circumvent Godel's incompleteness theorem. In particular, the axioms of
real closed fields are not only complete, but a great many important
mathematical statements can be readily formalized as statements in real
closed fields, subject to his completeness theorem.
In fact, this is the most obviously foundational aspect of model
theory, as far as I can tell. This doesn't mean that it is the only
foundational aspect, but just the one that is most obvious. Namely,
that there are substantial fragments of mathematics for which one can
give a (natural, clear, and) complete axiomatization. This fulfills
Hilbert's dream in certain rich mathematical contexts. Hilbert's dream
is of obvious general intellectual interest, and the extent to which it
can be fulfilled and cannot be fulfilled is also of obvious general
intellectual interest, at least to the extent that appropriately
illuminating answers are given.
> In this spirit,
> let me point out that it is already an astonishing convergence of
> diverse methods when Morley's combinatorial definition of rank
> yields the same object as Krull dimension (defined in terms of
> chains of prime ideals) for the rank of a variety in algebaically
> closed field. The unifying role of `forking' as providing a
> universal definition for notions of dependence in the study of
> diophantine geometry, algebraic geometry, vector space,
> differential fields,compact complex manifolds etc. is an
> important contribution of model theory to the `methodology of
> mathematics'.
>
>
Again, I see a semblance of "foundations" hinted at here. Can this be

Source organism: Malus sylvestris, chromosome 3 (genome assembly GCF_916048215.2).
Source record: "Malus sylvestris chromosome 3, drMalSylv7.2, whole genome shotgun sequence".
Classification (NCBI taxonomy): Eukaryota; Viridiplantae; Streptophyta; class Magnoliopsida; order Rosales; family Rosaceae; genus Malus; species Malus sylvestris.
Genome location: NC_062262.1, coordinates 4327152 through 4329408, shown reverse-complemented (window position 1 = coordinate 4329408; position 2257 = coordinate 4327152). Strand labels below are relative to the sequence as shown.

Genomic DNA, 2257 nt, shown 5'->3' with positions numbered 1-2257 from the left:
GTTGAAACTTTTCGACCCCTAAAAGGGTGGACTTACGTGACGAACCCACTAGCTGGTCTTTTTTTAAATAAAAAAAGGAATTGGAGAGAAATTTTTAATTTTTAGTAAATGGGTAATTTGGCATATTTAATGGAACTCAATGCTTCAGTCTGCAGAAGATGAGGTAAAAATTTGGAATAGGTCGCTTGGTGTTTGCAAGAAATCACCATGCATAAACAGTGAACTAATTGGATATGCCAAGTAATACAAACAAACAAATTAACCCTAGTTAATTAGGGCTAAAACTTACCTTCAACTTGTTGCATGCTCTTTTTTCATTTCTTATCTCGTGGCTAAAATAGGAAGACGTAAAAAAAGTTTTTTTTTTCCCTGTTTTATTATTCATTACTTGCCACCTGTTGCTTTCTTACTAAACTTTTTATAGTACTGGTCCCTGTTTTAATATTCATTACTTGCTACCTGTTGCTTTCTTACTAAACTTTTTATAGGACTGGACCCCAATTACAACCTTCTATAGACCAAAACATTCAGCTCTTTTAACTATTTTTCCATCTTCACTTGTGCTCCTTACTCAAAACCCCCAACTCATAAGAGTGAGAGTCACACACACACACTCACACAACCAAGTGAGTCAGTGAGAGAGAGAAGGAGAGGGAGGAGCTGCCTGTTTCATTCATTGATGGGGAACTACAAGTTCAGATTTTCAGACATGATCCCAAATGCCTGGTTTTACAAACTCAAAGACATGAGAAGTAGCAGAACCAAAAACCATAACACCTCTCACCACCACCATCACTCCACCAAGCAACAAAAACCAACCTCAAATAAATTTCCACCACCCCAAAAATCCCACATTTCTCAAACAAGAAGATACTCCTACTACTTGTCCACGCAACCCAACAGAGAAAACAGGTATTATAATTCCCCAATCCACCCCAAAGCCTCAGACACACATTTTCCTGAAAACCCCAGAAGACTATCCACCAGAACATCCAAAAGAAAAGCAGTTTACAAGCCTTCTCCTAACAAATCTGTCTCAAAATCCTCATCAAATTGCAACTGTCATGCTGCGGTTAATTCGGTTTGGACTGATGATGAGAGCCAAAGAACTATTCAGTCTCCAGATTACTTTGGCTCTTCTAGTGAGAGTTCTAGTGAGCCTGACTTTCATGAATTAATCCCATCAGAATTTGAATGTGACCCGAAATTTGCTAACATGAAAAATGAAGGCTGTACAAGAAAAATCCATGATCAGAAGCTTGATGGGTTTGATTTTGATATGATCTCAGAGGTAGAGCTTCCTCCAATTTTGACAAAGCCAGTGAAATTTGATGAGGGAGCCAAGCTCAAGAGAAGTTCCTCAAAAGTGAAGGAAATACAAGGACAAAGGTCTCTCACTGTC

capitalized on in order to create general intellectual interest?
What I have in mind is this. Some clear general theory of "dependence
relations". A clear set of examples of "dependence relations" in
diverse areas of mathematics. Even better would be to include some
outside mathematics. A clean theorem to the effect that these notions
of dependence can be uniquely defined from certain simple parameters
clearly associated with the mathematical context. Perhaps a theorem to
the effect that under suitably general conditions, there is always a
unique good notion of dependence.
Whether this rises to the level of general intellectual interest
depends on just how bogged down this gets into technical definitions.
However, in situations like this, there is a real prospect of further
reworking in order to replace technical definitions by less technical
definitions.
But I have confidence that a distinctly foundational attitude to all of
this should greatly increase the prospects of casting this in a way
that maximizes its general intellectual interest.
Having said this, let me caution that this is still unlikely to reflect
a major aspect of some of our legacy. Some of the great results in
f.o.m. are not only of great general intellectual interest, but they
also change our view of the very nature of mathematics. This is
particularly true of the independence results. It is also true, to some
extent, of the analysis of algorithms, as it was not at all clear that
there was even a clear and robust notion of (discrete deterministic)
algorithm at all.
Of course, the enormous pre Godelian advance that mathematics could
even be formalized is also is of that character.
I don't see anything in present day model theory that has a chance of
changing our view of the very nature of mathematics, in such profound
ways. For that kind of advance, the best prospect still seems to be
through independence results.
Let me close by noting that Simpson, Dependence relations in model
theory, July 17, 2003, 3:20PM, has written a very thoughtful and
thought provoking response to an earlier posting of Baldwin, and
Baldwin has not directly addressed any of Simpson's points. I would
like to see if Baldwin, Simpson, and Friedman are, or can get on, the
same page.
Harvey Friedman